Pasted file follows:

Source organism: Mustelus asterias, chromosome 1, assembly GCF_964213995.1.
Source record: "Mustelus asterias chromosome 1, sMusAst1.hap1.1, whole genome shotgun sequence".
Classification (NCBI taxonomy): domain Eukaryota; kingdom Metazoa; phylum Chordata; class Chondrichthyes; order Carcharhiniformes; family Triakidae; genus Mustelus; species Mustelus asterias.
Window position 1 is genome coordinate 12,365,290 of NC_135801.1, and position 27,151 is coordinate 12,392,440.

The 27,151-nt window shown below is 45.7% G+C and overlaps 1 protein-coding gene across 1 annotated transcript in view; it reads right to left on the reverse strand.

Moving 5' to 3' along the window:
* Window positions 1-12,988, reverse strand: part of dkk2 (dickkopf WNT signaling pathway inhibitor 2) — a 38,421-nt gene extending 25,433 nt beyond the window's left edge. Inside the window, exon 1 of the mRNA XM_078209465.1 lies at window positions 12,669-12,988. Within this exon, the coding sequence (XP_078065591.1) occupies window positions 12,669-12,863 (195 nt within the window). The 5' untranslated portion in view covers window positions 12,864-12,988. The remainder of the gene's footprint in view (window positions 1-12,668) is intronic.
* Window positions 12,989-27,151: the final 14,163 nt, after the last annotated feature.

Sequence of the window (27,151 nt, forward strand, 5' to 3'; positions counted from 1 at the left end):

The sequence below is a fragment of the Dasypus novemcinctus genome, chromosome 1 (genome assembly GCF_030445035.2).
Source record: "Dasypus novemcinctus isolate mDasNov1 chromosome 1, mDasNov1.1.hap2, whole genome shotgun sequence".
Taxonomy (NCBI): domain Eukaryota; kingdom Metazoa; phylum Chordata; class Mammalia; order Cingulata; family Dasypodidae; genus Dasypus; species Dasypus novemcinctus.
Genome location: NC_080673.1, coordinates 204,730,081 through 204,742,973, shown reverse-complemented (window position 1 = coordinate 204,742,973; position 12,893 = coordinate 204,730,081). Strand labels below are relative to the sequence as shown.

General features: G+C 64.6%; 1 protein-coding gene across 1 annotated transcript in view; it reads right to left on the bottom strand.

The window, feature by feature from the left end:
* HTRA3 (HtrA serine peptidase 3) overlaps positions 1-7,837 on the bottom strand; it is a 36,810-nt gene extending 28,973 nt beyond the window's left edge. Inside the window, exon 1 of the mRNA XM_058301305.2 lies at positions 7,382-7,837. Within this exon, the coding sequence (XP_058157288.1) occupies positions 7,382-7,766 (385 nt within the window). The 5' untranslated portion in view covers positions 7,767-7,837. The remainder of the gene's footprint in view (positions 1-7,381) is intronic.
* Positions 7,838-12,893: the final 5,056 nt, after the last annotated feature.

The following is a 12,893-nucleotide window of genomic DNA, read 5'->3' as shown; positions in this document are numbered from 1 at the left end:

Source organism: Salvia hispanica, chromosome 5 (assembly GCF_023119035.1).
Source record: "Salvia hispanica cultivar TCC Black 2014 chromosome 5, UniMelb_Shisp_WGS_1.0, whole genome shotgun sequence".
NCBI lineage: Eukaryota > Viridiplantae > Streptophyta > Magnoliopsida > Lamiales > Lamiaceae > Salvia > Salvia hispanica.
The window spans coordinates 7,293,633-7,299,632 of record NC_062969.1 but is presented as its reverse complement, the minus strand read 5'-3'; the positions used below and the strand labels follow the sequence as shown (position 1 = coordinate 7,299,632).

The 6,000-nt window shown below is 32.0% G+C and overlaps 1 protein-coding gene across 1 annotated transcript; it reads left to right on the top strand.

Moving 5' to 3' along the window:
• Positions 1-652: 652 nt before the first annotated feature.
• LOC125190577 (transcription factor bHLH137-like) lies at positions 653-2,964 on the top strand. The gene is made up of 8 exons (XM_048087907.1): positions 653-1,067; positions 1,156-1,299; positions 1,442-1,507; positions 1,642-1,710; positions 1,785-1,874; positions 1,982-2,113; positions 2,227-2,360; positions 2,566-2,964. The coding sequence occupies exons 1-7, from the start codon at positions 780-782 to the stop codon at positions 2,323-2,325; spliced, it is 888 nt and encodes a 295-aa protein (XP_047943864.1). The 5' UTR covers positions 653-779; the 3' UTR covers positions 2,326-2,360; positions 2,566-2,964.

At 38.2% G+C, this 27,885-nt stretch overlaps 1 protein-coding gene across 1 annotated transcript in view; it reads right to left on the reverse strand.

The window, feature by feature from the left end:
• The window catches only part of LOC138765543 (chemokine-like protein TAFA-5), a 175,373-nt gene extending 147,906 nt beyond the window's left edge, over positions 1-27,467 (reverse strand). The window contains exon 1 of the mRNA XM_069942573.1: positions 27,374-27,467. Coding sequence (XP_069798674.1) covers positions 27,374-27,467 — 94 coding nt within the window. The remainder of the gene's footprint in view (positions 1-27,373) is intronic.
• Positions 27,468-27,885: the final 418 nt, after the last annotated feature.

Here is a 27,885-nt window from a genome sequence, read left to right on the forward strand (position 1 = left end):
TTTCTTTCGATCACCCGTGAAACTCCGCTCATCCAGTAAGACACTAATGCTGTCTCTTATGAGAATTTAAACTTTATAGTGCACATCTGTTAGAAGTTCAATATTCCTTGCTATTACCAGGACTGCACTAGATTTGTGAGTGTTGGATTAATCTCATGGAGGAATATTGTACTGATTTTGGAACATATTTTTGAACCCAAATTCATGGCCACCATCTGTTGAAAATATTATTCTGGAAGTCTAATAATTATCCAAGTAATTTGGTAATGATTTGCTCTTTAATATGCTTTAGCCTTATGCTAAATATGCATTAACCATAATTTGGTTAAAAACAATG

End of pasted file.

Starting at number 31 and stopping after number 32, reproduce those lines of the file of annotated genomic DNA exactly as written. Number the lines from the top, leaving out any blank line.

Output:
Here is a 27,885-nt window from a genome sequence, read left to right on the forward strand (position 1 = left end):
TTTCTTTCGATCACCCGTGAAACTCCGCTCATCCAGTAAGACACTAATGCTGTCTCTTATGAGAATTTAAACTTTATAGTGCACATCTGTTAGAAGTTCAATATTCCTTGCTATTACCAGGACTGCACTAGATTTGTGAGTGTTGGATTAATCTCATGGAGGAATATTGTACTGATTTTGGAACATATTTTTGAACCCAAATTCATGGCCACCATCTGTTGAAAATATTATTCTGGAAGTCTAATAATTATCCAAGTAATTTGGTAATGATTTGCTCTTTAATATGCTTTAGCCTTATGCTAAATATGCATTAACCATAATTTGGTTAAAAACAATG